Boston's West End looks nothing like it did when Leonard Nimoy was born there in 1931. Then, there were half a dozen schools, 32 ethnic groups and hundreds of tenement houses.
But that is where the actor's legacy remains.
"I think he's just a neighborhood guy made good," said Duane Lucia, curator of The West End Museum.
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Before he was Mr. Spock to legions of Trekkies the galaxy over, he was Leonard Nimoy, of Chambers Street, born in the old West End neighborhood on March 26, 1931.
The son of Ukrainian immigrants, raised Jewish, he spent much of his time at the West End House and Elizabeth Peabody House, running track and, according to Lucia, getting an early bite from the acting bug.
"They put on plays, full-on productions," said Lucia. "That was where he learned how to act."
Chambers Street is gone, replaced by highrises and a walking path.
Nearly all the West End tenements were torn down in 1958 and 1959. One still stands, now alongside the billboard of the modern world - an example of what Nimoy's old world was like.
"When he came home from Hollywood, from the West Coast, he actually had to sleep in the same bed as his brother," said Lucia. "They lived in a very crowded tenement house, like everybody else, where you might have three generations in a two-bedroom apartment."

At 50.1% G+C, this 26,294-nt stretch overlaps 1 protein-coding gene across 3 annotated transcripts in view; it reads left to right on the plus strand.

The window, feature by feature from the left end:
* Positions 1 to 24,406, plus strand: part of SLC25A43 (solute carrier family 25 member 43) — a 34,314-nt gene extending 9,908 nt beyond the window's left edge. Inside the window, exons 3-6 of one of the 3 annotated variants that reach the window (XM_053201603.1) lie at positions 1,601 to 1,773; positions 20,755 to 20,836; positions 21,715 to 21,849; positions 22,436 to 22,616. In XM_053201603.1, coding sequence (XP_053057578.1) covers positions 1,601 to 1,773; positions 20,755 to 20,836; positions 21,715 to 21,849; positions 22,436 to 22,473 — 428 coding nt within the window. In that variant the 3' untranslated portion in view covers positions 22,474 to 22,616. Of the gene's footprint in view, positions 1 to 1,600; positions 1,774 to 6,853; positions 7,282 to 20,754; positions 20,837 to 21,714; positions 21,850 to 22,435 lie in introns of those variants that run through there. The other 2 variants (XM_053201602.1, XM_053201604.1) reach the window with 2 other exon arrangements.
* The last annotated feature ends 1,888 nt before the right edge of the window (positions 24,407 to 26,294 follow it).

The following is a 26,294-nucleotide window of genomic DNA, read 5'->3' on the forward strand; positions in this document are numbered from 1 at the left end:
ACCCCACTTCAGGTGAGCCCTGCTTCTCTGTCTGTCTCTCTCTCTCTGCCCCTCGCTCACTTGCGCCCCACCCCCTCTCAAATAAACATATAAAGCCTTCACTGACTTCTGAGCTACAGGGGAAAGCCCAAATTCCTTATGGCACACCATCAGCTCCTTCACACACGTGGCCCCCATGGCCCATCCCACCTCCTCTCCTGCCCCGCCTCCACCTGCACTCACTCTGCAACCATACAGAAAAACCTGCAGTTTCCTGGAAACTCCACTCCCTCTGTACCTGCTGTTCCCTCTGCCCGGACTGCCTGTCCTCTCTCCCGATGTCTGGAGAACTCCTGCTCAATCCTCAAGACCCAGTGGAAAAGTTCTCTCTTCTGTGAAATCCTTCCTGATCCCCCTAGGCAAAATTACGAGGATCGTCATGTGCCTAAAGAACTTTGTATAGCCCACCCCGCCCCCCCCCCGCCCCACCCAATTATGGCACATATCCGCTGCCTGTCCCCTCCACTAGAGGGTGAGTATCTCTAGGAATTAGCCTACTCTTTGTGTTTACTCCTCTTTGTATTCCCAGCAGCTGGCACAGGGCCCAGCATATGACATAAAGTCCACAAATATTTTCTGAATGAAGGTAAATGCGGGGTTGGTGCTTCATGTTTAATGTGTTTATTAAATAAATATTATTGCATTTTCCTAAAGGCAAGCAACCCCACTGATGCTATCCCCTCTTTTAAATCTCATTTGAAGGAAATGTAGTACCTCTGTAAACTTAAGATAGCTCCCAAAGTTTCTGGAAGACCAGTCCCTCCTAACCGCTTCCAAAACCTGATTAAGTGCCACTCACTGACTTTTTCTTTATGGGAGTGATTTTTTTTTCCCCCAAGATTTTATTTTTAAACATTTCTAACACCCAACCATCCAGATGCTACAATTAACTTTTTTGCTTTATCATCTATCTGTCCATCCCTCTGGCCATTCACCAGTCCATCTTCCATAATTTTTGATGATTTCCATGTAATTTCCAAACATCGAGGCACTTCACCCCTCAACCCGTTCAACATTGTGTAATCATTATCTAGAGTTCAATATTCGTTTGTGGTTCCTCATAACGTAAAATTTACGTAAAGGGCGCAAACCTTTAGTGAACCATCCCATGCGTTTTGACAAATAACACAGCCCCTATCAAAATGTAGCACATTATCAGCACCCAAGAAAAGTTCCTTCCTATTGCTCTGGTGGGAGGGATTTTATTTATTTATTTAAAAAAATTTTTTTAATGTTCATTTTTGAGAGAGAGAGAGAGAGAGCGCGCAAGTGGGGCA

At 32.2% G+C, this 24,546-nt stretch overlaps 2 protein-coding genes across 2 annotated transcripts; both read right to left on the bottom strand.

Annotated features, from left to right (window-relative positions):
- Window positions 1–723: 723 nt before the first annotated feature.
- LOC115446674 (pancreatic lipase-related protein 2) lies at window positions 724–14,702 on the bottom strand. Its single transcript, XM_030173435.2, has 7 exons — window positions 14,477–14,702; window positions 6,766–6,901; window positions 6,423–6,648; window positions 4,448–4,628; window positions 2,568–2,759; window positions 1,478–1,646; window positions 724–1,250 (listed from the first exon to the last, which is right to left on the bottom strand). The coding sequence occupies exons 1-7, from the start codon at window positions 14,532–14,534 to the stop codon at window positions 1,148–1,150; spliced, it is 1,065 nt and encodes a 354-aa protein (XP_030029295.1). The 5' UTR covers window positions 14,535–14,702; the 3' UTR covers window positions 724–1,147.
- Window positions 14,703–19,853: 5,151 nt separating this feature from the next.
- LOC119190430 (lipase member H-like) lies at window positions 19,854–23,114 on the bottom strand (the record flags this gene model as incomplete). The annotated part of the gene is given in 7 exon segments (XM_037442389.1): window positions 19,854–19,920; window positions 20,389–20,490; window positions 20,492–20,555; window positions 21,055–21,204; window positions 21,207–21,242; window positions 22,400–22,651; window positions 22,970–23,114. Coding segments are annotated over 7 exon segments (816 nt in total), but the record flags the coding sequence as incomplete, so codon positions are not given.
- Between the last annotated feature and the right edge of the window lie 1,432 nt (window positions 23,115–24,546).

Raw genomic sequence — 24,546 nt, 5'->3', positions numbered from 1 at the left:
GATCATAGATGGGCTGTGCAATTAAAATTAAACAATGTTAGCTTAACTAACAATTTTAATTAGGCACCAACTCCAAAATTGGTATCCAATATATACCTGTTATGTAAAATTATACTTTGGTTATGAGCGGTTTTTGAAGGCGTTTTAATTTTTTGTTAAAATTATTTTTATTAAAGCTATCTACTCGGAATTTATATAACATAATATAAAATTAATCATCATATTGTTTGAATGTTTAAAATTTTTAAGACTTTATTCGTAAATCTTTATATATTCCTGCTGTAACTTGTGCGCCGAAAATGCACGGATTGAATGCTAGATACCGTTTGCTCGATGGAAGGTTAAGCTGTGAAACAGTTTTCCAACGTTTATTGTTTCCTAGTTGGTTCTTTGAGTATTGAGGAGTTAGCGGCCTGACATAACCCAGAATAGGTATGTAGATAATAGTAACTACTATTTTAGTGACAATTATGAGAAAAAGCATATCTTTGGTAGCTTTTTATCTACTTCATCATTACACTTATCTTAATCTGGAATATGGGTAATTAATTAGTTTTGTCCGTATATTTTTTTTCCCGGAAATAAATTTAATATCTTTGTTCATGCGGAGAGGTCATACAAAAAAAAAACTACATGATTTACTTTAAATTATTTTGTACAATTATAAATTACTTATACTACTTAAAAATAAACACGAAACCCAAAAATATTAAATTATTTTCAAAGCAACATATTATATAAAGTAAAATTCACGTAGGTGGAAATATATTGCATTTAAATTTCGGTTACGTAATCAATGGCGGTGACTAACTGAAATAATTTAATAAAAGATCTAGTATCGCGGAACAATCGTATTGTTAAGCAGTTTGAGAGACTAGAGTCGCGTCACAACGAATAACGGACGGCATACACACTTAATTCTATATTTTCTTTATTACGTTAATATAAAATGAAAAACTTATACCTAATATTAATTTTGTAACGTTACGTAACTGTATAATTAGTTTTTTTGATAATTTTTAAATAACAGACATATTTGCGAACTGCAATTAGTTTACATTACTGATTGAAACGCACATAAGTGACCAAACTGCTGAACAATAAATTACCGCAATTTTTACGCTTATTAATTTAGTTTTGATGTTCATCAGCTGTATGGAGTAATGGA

He never forgot his roots, greeting fans while receiving an honorary degree from Boston University in 2012.
He returned to the West End to shoot a documentary, meeting with Lucia and others in the neighborhood.
"The West End is gone. He was part of the West End, now he's gone. It's too bad," said Steve Zaidman, who grew up in the West End.
It's a city Nimoy remembered, in a neighborhood that was not the same.
"He said he couldn't really recognize the neighborhood from what he had remembered as a kid," said Lucia. "Leverett Street was gone, Allen Street was gone," Lucia said.
"With the passing of Leonard Nimoy, we have not only lost a talented actor, but a proud product of Boston’s neighborhoods and English High School," said Boston Mayor Marty Walsh in a statement. "Mr. Nimoy never forgot his Boston roots and the spirit of his work lives on in the future generations of children who continue to be inspired by his iconic portrayal of Mr. Spock."
Nimoy's family says burial will be private. He was 83 years old.